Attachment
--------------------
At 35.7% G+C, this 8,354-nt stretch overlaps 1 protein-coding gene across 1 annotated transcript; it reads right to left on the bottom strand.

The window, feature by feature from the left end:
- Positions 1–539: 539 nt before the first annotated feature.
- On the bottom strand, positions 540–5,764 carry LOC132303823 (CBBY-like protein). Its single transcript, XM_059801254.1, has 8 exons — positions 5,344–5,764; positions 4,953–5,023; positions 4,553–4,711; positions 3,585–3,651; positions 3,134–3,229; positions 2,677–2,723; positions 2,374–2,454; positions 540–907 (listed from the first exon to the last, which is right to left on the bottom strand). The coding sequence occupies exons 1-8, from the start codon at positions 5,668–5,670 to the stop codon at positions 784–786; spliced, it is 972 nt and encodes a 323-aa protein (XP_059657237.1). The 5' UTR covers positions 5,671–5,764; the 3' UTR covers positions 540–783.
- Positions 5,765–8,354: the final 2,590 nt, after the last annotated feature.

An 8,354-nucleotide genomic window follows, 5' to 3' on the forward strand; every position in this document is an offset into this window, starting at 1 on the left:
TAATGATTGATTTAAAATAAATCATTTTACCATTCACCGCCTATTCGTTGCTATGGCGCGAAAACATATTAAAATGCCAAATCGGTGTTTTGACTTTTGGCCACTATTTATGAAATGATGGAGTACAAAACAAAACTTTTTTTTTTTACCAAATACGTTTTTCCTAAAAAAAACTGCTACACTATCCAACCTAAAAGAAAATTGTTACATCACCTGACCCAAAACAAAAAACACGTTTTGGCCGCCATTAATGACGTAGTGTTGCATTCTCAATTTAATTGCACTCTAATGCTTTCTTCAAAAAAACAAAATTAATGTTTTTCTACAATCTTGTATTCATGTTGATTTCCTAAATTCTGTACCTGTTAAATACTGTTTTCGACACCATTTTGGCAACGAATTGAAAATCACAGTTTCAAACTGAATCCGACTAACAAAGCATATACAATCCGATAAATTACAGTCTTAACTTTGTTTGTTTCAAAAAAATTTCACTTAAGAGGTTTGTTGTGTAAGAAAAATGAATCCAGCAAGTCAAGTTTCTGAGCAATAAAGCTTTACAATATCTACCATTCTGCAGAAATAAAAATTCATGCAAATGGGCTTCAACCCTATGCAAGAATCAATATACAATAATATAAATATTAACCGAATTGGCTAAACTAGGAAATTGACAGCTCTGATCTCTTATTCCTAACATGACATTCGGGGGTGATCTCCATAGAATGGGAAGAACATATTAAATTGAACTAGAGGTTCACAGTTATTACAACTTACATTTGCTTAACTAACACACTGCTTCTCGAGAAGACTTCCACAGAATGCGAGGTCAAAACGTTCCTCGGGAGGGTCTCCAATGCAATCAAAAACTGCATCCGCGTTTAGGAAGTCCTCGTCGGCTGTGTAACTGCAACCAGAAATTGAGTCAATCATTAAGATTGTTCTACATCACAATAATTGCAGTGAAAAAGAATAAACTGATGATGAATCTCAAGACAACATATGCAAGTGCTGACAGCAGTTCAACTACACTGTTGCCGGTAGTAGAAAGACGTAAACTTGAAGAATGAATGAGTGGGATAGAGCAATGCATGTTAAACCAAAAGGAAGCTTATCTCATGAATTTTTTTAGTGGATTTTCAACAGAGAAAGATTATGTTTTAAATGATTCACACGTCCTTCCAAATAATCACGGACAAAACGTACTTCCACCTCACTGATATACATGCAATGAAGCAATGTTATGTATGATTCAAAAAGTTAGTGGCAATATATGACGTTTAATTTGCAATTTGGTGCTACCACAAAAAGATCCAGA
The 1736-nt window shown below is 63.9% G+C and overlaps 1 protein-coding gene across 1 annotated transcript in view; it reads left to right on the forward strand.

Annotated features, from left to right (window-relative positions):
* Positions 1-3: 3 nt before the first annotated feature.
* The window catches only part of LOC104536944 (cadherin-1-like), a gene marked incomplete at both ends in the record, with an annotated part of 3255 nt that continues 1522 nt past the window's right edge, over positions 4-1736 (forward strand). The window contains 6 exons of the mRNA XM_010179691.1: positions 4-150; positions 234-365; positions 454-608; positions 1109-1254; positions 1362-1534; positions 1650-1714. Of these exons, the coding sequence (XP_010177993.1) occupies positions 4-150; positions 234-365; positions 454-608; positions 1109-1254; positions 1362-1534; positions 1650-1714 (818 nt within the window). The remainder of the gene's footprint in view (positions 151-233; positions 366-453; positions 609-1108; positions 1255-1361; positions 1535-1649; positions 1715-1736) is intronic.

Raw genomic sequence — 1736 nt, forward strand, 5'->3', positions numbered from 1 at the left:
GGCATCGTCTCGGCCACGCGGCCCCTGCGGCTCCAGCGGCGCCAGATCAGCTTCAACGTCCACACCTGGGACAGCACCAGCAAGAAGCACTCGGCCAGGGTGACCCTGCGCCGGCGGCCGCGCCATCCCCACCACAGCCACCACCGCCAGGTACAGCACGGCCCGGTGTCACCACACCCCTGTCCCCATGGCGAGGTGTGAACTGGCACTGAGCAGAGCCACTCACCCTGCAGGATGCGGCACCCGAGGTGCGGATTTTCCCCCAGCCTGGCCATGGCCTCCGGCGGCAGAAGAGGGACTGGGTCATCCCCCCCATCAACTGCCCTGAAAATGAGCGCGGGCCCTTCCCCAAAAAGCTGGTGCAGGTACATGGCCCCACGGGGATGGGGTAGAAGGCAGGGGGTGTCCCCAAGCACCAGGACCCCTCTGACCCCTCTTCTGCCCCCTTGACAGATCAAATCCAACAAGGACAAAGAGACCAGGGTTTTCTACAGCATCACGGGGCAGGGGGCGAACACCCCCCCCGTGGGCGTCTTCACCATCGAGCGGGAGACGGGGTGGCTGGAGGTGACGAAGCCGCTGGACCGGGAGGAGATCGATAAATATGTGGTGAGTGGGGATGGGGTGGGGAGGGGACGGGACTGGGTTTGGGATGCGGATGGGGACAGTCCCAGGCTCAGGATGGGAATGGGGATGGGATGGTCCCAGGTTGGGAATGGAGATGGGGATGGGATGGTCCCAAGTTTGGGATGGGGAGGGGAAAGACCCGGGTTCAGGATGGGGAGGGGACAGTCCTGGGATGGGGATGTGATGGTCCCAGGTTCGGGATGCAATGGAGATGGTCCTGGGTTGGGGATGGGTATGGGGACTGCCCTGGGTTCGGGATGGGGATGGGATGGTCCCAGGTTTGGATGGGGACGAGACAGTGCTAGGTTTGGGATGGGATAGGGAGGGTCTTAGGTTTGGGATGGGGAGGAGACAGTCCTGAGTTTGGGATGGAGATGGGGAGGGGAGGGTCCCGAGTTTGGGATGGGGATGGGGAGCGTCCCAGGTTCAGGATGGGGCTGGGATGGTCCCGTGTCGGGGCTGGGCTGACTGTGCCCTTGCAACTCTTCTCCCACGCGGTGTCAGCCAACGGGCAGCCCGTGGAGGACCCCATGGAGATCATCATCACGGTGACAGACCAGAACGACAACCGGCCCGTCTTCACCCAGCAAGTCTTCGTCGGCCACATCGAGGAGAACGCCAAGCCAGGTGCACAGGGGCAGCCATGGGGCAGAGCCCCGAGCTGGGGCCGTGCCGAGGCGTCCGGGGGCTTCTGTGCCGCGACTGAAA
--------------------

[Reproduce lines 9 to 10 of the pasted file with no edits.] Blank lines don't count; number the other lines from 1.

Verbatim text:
Annotated features, from left to right (window-relative positions):
* Positions 1-3: 3 nt before the first annotated feature.